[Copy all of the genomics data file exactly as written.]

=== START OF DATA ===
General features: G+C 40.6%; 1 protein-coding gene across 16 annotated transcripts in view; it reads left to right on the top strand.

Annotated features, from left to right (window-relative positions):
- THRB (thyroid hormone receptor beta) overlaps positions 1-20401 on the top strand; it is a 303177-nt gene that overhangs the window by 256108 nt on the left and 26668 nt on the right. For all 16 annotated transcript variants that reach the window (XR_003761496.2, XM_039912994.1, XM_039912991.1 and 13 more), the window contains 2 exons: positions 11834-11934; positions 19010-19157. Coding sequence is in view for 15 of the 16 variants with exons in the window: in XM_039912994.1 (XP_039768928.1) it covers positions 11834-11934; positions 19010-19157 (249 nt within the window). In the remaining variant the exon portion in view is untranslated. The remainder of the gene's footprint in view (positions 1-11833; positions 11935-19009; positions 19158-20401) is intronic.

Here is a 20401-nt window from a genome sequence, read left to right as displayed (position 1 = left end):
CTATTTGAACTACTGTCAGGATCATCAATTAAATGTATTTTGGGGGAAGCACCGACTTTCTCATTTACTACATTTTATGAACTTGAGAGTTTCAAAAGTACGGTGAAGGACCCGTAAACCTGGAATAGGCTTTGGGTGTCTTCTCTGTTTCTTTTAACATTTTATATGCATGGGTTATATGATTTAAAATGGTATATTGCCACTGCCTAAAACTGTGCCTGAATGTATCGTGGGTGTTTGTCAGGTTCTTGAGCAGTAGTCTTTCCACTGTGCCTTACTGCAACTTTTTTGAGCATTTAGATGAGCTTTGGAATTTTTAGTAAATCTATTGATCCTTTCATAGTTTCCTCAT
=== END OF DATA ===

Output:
General features: G+C 40.6%; 1 protein-coding gene across 16 annotated transcripts in view; it reads left to right on the top strand.

Annotated features, from left to right (window-relative positions):
- THRB (thyroid hormone receptor beta) overlaps positions 1-20401 on the top strand; it is a 303177-nt gene that overhangs the window by 256108 nt on the left and 26668 nt on the right. For all 16 annotated transcript variants that reach the window (XR_003761496.2, XM_039912994.1, XM_039912991.1 and 13 more), the window contains 2 exons: positions 11834-11934; positions 19010-19157. Coding sequence is in view for 15 of the 16 variants with exons in the window: in XM_039912994.1 (XP_039768928.1) it covers positions 11834-11934; positions 19010-19157 (249 nt within the window). In the remaining variant the exon portion in view is untranslated. The remainder of the gene's footprint in view (positions 1-11833; positions 11935-19009; positions 19158-20401) is intronic.

Here is a 20401-nt window from a genome sequence, read left to right as displayed (position 1 = left end):
CTATTTGAACTACTGTCAGGATCATCAATTAAATGTATTTTGGGGGAAGCACCGACTTTCTCATTTACTACATTTTATGAACTTGAGAGTTTCAAAAGTACGGTGAAGGACCCGTAAACCTGGAATAGGCTTTGGGTGTCTTCTCTGTTTCTTTTAACATTTTATATGCATGGGTTATATGATTTAAAATGGTATATTGCCACTGCCTAAAACTGTGCCTGAATGTATCGTGGGTGTTTGTCAGGTTCTTGAGCAGTAGTCTTTCCACTGTGCCTTACTGCAACTTTTTTGAGCATTTAGATGAGCTTTGGAATTTTTAGTAAATCTATTGATCCTTTCATAGTTTCCTCAT